Health specialists at the Korle Bu Teaching Hospital have expressed worry about the increase rate of cardiovascular diseases, especially high blood pressure and obesity among children.
According to them, cardiovascular diseases are quite common among children nowadays, stating that the obese ones were at risk of stroke, heart attacks and diabetes.
Dr Patrick Adjei, Consultant Neurologist, who was speaking at the annual cardiovascular disease summit in Accra, said there was a need to create awareness about the diseases in order to reduce the prevalence and mortality rate.
He urged Ghanaians to increase the level of physical activities, stating that exercising at least 20 minutes a day and reducing the intake of too much oily food could help to prevent the diseases.
Dr Adjei said the summit served as a continuous professional education and a training platform for the clinicians to be abreast with the standard practice.
Dr Vincent Boima, a kidney disease specialist, said cardiovascular diseases, cancers, chronic lung diseases, acute lung diseases and injuries were the top killers in the world.
He said other strategies recommended for the fight against cardiovascular diseases included control of high cholesterol levels, high blood pressure and eating of healthy foods.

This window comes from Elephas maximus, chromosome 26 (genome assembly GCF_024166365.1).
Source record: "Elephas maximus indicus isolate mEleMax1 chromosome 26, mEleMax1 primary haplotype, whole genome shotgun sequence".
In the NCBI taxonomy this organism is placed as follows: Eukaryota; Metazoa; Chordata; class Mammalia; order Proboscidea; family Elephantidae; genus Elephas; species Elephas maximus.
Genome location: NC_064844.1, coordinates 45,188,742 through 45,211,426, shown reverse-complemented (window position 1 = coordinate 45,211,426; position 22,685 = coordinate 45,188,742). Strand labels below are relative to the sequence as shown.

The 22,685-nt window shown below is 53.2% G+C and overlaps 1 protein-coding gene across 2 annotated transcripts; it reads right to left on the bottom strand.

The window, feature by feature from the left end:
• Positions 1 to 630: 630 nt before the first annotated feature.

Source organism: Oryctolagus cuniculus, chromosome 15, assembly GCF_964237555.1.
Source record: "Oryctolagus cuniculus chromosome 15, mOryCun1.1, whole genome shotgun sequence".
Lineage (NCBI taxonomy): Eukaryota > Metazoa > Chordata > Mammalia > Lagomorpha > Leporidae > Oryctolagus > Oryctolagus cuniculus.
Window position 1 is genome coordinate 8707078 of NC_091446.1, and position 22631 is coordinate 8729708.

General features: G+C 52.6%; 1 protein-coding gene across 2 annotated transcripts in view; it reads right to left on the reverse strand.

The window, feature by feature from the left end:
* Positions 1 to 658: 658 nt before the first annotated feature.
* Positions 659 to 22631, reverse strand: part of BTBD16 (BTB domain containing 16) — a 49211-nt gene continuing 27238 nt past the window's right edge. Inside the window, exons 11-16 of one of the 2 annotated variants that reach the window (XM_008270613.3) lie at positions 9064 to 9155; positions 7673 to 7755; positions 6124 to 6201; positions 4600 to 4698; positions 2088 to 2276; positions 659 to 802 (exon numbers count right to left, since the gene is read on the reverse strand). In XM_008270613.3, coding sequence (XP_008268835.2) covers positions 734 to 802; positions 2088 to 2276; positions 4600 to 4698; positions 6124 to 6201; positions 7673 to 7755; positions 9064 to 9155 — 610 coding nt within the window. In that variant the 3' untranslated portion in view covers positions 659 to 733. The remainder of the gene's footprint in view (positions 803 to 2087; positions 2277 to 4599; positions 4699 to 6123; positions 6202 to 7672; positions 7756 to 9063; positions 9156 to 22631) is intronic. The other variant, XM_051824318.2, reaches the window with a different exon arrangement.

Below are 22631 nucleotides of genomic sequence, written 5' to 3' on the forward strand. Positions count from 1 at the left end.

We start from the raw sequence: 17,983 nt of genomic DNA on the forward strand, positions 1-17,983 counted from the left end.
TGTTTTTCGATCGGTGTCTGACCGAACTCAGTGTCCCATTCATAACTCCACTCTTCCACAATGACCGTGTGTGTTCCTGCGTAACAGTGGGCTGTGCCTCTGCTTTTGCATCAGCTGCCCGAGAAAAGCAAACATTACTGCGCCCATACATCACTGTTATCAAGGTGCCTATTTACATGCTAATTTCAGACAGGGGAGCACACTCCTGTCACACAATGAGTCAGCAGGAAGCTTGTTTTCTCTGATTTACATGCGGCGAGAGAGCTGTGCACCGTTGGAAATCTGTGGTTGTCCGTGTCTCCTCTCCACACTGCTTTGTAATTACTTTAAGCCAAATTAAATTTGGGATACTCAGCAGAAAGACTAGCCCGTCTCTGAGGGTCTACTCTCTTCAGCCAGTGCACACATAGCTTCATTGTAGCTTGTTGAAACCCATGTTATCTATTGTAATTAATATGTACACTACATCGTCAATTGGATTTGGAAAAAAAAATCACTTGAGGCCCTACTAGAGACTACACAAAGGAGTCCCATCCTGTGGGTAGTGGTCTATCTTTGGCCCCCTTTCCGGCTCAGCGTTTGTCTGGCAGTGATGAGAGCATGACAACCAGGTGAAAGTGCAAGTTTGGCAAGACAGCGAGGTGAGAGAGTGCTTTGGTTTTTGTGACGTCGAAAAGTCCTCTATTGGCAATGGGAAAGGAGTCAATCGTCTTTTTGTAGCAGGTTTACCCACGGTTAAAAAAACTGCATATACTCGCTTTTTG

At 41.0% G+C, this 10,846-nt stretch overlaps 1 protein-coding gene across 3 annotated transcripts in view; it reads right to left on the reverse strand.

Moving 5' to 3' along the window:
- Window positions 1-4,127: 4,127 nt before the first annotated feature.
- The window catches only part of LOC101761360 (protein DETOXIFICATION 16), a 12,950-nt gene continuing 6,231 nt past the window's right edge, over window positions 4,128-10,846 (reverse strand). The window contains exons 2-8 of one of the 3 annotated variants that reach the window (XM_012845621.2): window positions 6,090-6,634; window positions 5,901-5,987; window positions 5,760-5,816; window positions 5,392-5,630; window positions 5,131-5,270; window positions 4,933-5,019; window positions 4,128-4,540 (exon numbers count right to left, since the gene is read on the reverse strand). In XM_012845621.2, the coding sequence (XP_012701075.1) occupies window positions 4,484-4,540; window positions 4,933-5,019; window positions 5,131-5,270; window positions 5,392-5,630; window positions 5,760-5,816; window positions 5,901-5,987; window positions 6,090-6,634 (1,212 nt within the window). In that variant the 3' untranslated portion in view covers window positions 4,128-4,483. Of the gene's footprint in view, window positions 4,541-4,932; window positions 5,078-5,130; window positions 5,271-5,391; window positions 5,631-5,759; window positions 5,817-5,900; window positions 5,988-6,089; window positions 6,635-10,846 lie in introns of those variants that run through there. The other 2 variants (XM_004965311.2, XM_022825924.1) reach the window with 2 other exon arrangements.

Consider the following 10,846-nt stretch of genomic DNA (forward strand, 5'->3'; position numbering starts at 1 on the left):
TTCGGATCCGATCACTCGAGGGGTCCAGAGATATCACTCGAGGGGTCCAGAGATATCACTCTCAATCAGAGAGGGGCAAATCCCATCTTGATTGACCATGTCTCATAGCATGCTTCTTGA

According to Dr Boima, the excessive intake of salt and abuse of alcohol could affect the health of any individual, adding, ‘Unfortunately Ghanaians are fond of such destructive behaviours.’
The summit, which was organised by Pfizer Ghana, a pharmaceutical company, brought together about 200 healthcare practitioners from Nigeria and Ghana.
It provided the healthcare practitioners an avenue to engage in robust discussions on the latest trends in cardiovascular disease, its management, the use of general treatment guidelines and recommendations for the management of patients with cardiovascular disease.
The summit was also to deliberate on the rising burden of the disease in sub-Saharan Africa and Ghana.
Cardiovascular diseases are the number one causes of death globally.
Most cardiovascular diseases can be prevented by addressing risk factors such as tobacco use, unhealthy diet and obesity, physical inactivity, high blood pressure, diabetes and raised lipids.
By Cephas Larbi
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